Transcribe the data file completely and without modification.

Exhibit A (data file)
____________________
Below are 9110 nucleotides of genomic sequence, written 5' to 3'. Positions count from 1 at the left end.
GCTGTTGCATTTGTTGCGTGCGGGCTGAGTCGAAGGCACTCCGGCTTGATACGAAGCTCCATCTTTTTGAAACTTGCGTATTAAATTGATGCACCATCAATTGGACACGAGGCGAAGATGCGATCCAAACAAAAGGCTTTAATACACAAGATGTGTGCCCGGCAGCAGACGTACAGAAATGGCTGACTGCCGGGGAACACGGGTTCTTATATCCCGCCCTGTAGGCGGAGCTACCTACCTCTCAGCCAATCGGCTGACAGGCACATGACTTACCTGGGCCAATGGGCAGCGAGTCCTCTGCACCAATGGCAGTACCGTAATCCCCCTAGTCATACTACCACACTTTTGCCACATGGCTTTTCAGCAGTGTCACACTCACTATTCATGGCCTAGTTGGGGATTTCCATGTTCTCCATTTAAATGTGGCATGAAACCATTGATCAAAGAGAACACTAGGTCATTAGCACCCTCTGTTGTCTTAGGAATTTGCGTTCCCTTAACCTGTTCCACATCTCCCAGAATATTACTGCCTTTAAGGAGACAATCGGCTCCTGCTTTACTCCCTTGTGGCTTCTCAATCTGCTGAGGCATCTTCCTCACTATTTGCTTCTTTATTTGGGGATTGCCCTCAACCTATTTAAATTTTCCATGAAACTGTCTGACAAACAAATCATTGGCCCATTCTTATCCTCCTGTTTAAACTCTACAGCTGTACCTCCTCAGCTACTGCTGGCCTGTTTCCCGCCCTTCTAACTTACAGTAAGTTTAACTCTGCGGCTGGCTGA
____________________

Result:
Below are 9110 nucleotides of genomic sequence, written 5' to 3'. Positions count from 1 at the left end.
GCTGTTGCATTTGTTGCGTGCGGGCTGAGTCGAAGGCACTCCGGCTTGATACGAAGCTCCATCTTTTTGAAACTTGCGTATTAAATTGATGCACCATCAATTGGACACGAGGCGAAGATGCGATCCAAACAAAAGGCTTTAATACACAAGATGTGTGCCCGGCAGCAGACGTACAGAAATGGCTGACTGCCGGGGAACACGGGTTCTTATATCCCGCCCTGTAGGCGGAGCTACCTACCTCTCAGCCAATCGGCTGACAGGCACATGACTTACCTGGGCCAATGGGCAGCGAGTCCTCTGCACCAATGGCAGTACCGTAATCCCCCTAGTCATACTACCACACTTTTGCCACATGGCTTTTCAGCAGTGTCACACTCACTATTCATGGCCTAGTTGGGGATTTCCATGTTCTCCATTTAAATGTGGCATGAAACCATTGATCAAAGAGAACACTAGGTCATTAGCACCCTCTGTTGTCTTAGGAATTTGCGTTCCCTTAACCTGTTCCACATCTCCCAGAATATTACTGCCTTTAAGGAGACAATCGGCTCCTGCTTTACTCCCTTGTGGCTTCTCAATCTGCTGAGGCATCTTCCTCACTATTTGCTTCTTTATTTGGGGATTGCCCTCAACCTATTTAAATTTTCCATGAAACTGTCTGACAAACAAATCATTGGCCCATTCTTATCCTCCTGTTTAAACTCTACAGCTGTACCTCCTCAGCTACTGCTGGCCTGTTTCCCGCCCTTCTAACTTACAGTAAGTTTAACTCTGCGGCTGGCTGA